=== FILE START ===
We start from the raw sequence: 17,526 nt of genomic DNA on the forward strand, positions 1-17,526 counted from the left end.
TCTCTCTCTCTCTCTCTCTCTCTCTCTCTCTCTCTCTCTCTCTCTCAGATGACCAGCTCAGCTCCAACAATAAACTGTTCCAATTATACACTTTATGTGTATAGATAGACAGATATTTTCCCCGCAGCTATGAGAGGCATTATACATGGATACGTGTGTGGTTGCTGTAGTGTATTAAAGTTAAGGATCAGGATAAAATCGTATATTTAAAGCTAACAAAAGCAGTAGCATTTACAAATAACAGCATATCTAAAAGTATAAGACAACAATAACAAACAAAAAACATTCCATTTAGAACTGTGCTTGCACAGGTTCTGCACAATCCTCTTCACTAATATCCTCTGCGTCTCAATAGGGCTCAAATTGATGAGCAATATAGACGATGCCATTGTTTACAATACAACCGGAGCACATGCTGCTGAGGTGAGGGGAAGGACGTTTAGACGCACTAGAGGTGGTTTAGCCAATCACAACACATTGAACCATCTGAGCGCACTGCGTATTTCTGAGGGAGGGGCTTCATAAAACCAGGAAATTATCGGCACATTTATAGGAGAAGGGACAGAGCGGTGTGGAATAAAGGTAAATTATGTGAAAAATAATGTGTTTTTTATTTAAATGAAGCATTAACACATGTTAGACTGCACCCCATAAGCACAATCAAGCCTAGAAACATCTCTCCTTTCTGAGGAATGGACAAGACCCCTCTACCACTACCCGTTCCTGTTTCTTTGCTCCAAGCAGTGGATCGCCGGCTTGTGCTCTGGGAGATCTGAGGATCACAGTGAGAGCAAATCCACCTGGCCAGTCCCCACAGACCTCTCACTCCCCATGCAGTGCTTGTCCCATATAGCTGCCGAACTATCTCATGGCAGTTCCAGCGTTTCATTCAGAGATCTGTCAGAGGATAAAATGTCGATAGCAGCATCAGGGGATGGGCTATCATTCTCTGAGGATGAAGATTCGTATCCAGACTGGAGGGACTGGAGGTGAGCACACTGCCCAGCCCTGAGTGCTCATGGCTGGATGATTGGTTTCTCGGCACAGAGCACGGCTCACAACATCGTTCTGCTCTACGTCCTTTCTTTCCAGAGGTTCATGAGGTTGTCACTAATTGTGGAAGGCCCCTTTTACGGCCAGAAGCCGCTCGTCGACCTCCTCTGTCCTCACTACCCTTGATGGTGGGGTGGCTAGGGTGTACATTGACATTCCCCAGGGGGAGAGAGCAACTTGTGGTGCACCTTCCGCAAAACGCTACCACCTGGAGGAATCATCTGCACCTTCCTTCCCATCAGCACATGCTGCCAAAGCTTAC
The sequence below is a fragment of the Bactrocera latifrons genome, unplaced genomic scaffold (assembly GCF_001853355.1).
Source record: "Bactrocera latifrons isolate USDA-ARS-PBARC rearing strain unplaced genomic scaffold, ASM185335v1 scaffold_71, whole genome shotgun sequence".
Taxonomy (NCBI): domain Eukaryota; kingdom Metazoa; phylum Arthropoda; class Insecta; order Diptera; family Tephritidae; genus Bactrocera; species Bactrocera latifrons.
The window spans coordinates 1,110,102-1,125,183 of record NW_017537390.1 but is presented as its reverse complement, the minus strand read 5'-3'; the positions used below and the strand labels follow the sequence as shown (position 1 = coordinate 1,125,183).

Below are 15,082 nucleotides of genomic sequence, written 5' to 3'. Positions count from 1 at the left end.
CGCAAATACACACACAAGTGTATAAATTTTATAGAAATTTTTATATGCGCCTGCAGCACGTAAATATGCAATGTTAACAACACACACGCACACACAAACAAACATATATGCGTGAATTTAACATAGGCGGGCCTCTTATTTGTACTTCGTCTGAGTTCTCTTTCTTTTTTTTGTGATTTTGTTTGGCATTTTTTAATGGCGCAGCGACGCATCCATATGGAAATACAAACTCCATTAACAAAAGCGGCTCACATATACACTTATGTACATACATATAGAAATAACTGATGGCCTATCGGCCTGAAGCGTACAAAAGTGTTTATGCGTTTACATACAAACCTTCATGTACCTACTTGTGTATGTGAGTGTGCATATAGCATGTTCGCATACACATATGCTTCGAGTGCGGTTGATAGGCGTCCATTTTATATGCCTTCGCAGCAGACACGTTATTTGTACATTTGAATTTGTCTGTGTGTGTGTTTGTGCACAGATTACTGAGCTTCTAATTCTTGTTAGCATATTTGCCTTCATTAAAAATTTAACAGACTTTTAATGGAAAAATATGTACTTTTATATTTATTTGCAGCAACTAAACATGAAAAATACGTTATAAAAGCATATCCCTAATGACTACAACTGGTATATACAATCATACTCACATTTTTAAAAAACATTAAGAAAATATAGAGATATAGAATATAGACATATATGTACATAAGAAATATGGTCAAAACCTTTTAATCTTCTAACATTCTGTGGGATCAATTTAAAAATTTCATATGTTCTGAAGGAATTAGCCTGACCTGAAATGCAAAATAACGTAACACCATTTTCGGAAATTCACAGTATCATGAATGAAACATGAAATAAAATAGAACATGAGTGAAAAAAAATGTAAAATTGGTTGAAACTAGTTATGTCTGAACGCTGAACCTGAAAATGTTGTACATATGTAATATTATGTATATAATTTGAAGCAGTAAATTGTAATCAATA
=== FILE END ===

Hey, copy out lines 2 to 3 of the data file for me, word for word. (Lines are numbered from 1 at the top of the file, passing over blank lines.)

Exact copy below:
TCTCTCTCTCTCTCTCTCTCTCTCTCTCTCTCTCTCTCTCTCTCTCAGATGACCAGCTCAGCTCCAACAATAAACTGTTCCAATTATACACTTTATGTGTATAGATAGACAGATATTTTCCCCGCAGCTATGAGAGGCATTATACATGGATACGTGTGTGGTTGCTGTAGTGTATTAAAGTTAAGGATCAGGATAAAATCGTATATTTAAAGCTAACAAAAGCAGTAGCATTTACAAATAACAGCATATCTAAAAGTATAAGACAACAATAACAAACAAAAAACATTCCATTTAGAACTGTGCTTGCACAGGTTCTGCACAATCCTCTTCACTAATATCCTCTGCGTCTCAATAGGGCTCAAATTGATGAGCAATATAGACGATGCCATTGTTTACAATACAACCGGAGCACATGCTGCTGAGGTGAGGGGAAGGACGTTTAGACGCACTAGAGGTGGTTTAGCCAATCACAACACATTGAACCATCTGAGCGCACTGCGTATTTCTGAGGGAGGGGCTTCATAAAACCAGGAAATTATCGGCACATTTATAGGAGAAGGGACAGAGCGGTGTGGAATAAAGGTAAATTATGTGAAAAATAATGTGTTTTTTATTTAAATGAAGCATTAACACATGTTAGACTGCACCCCATAAGCACAATCAAGCCTAGAAACATCTCTCCTTTCTGAGGAATGGACAAGACCCCTCTACCACTACCCGTTCCTGTTTCTTTGCTCCAAGCAGTGGATCGCCGGCTTGTGCTCTGGGAGATCTGAGGATCACAGTGAGAGCAAATCCACCTGGCCAGTCCCCACAGACCTCTCACTCCCCATGCAGTGCTTGTCCCATATAGCTGCCGAACTATCTCATGGCAGTTCCAGCGTTTCATTCAGAGATCTGTCAGAGGATAAAATGTCGATAGCAGCATCAGGGGATGGGCTATCATTCTCTGAGGATGAAGATTCGTATCCAGACTGGAGGGACTGGAGGTGAGCACACTGCCCAGCCCTGAGTGCTCATGGCTGGATGATTGGTTTCTCGGCACAGAGCACGGCTCACAACATCGTTCTGCTCTACGTCCTTTCTTTCCAGAGGTTCATGAGGTTGTCACTAATTGTGGAAGGCCCCTTTTACGGCCAGAAGCCGCTCGTCGACCTCCTCTGTCCTCACTACCCTTGATGGTGGGGTGGCTAGGGTGTACATTGACATTCCCCAGGGGGAGAGAGCAACTTGTGGTGCACCTTCCGCAAAACGCTACCACCTGGAGGAATCATCTGCACCTTCCTTCCCATCAGCACATGCTGCCAAAGCTTAC
The sequence below is a fragment of the Bactrocera latifrons genome, unplaced genomic scaffold (assembly GCF_001853355.1).